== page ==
The “Credit Crunch” was a term originally coined by journalists following the sudden reduction in available credit and the sudden increase in the cost of credit brought on by the world’s economic turmoil.
The global problems were rooted in the US Sub-Prime market where mortgages were given to people who didn’t have the means to pay them back. The sub-prime mortgages were then lumped together and sold off in parcels called Collateralised Debt Obligations (CDOs) to various banks and financial institutions around the world. These CDOs were often then sold on again several times.
The original idea to this methodology was that if small parcels of debt went to many banks then the overall risk would be reduced to a negligible level – in reality it left many ticking time bombs all over the financial and banking sector without the means for anyone to identify exactly who had what toxic asset on their balance sheet. This was so pronounced that by August 2007, banks had practically stopped lending even to each other in case they didn’t get their money back. This quickly resulted in the Northern Rock collapse and nationalisation by Alistair Darling in September 2007.
Banks started declaring some sub-prime losses and began writing them off their books. But with a need to keep the required level of capital ratios to lending in place, assets had to be sold to balance the books. Accounting rules stated that the assets must be held at “Fair Value” (market value). For banks desperately trying to sell assets to cover their position, and the lack of confidence they now engendered, an environment of fire sales was created with the result that asset prices (market value) plummeted and thereby decimated the banks balance sheets.
In the meantime, there were several multi billion pound initiatives by governments around the world to kick start the lending again (both between banks and from banks to businesses), with very patchy results. And still the economy worsened, the job losses mounted and the UK (amongst others) officially entered recession (defined as two consecutive quarters of negative growth).
What options remained to the banks? Initially they went to the market to raise new capital. Subsequently, when this clearly wasn’t enough to maintain requirements, the only realistic course of action was a mechanism to allow them to be bailed out and part nationalised by the government to stop the whole banking system from collapsing.
The banking system now appears to have stabilised somewhat, although it is debateable as to whether the credit tap is fully open to business again (with future business spending therefore needing to be financed out of income, rather than borrowing, benefiting cash generative companies). And in the mortgage market, even though interest rates are at an all time low, fixed rate products are more expensive than they were before the crisis when interest rates were at 5% - 6%. The banks, however, seem to be doing alright and are already looking to repay the government as quickly as possible to get back control (and allow the bonus culture to return).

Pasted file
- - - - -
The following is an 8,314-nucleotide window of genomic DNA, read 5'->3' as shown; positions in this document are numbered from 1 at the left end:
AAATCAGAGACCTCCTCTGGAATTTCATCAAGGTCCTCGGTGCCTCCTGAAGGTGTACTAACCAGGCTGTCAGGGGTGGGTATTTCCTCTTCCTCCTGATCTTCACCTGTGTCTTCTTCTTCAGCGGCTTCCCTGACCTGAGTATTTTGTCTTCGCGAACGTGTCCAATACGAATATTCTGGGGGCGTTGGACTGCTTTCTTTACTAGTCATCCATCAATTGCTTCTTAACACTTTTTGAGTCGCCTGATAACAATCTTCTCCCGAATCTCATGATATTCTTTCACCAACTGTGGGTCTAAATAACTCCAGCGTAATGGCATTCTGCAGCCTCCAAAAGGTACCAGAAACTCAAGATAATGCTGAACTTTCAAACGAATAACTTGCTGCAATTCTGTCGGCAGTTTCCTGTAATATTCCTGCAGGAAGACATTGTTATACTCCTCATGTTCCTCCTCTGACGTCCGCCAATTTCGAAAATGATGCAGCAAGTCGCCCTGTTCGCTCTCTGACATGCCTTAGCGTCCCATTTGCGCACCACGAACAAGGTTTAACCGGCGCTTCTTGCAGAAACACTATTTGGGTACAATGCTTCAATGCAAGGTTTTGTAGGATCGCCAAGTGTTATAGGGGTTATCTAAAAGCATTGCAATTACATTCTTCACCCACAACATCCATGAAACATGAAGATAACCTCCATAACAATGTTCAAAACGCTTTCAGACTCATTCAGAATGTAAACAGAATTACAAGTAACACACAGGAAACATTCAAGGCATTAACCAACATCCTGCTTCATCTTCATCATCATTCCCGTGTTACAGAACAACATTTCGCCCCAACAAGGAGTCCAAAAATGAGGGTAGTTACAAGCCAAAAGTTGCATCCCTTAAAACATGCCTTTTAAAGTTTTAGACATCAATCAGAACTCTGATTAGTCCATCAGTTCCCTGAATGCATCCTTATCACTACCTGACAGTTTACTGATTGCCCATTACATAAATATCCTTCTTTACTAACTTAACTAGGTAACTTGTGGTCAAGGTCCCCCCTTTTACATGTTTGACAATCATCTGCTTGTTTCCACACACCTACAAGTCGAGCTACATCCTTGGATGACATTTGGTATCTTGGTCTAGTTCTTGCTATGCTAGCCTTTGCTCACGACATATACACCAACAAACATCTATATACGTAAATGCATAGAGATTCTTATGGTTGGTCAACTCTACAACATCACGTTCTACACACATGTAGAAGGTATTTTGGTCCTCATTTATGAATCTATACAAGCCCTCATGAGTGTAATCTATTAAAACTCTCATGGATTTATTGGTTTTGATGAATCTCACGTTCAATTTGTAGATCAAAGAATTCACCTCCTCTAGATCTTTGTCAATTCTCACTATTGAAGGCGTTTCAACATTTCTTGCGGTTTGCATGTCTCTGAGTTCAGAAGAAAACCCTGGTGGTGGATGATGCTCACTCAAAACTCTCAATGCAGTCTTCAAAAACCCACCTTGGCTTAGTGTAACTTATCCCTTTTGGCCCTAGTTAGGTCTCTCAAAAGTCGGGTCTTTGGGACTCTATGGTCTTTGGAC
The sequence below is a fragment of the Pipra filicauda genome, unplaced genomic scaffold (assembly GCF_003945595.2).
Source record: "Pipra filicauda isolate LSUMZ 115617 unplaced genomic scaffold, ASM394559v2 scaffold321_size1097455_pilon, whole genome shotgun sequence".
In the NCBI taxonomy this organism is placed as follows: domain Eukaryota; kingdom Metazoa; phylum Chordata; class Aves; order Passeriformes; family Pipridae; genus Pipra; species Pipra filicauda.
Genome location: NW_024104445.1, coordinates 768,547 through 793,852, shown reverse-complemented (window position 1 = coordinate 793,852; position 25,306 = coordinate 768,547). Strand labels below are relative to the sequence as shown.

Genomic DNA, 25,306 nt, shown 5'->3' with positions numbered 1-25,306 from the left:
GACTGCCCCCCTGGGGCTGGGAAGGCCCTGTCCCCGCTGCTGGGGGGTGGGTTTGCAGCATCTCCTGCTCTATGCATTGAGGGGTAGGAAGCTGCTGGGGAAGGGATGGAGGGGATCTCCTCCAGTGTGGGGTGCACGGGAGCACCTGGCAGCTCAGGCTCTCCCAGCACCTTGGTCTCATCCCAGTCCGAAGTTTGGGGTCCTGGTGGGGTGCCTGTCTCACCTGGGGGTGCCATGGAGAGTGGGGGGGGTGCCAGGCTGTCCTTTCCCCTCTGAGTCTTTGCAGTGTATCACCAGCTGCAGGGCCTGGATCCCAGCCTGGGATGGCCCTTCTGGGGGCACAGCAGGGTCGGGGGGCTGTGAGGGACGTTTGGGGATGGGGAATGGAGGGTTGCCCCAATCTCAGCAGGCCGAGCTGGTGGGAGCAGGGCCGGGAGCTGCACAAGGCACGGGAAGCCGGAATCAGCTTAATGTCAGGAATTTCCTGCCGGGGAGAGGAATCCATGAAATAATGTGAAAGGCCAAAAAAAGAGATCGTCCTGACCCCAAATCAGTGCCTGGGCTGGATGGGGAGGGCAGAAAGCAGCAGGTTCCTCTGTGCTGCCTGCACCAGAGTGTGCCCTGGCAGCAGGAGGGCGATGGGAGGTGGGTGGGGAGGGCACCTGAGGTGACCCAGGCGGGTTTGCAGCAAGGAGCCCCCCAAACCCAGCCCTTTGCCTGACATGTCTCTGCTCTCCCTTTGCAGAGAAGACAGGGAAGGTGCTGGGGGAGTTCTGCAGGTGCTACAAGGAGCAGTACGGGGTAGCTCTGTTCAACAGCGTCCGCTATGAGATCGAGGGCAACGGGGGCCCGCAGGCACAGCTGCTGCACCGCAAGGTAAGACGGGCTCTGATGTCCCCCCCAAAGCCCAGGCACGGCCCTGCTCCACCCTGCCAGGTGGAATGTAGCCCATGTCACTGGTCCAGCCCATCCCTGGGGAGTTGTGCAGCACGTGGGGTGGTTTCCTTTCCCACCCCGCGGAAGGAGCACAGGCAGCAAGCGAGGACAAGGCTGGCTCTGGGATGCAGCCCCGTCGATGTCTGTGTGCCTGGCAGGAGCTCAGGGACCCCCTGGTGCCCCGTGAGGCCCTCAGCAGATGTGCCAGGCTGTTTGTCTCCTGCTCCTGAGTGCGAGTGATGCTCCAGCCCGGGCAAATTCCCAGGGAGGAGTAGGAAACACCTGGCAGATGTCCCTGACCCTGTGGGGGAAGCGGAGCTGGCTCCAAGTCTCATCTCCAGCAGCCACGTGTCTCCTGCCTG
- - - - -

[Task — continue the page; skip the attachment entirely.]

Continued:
So are we now seeing the green shoots of recovery or another false dawn? In recent days we have we have been informed of a number of positive signs that suggest the economy is finally emerging from the painful recession. Job losses in the UK and US are slowing (although they are still going up) and the service industry grew last month for the first time in more than a year, with manufacturing output rising by 0.2% in April. We are told that house price falls have slowed and demand for housing is firming up, while the survey of purchasing managers (covering construction, manufacturing and services) showed a sixth consecutive month of increased score (the current climb over the 50-points mark suggests that contraction has turned to expansion). Indeed a leading economic think tank, the National Institute of Economic and Social Research, suggests the recession is over and that GDP actually grew in April and May.
However, there is no room for complacency as inflation in May remained higher then many had expected, which leaves little room for further easing of monetary policy to further boost the recovery of the economy. CPI, at 2.2%, is still above the Bank of England’s 2% target which could leave the MPC having to raise interest rates sooner rather than later. We have also seen oil creep up ominously to a 7 month high, and pass the $70 per barrel mark.
Some commentators have warned that the green shoots of recovery we are currently seeing may not last, and rather than a “V” shaped recession/recovery that many expect, we could be heading for a “W” shaped profile where there is another downward period before a sustained recovery takes place.
So is the recession over? It’s a hard one to call. But the evidence would seem to suggest “not quite yet”. However, despite the potential for a bumpy ride ahead of us, we do appear to be on the road to recovery at last.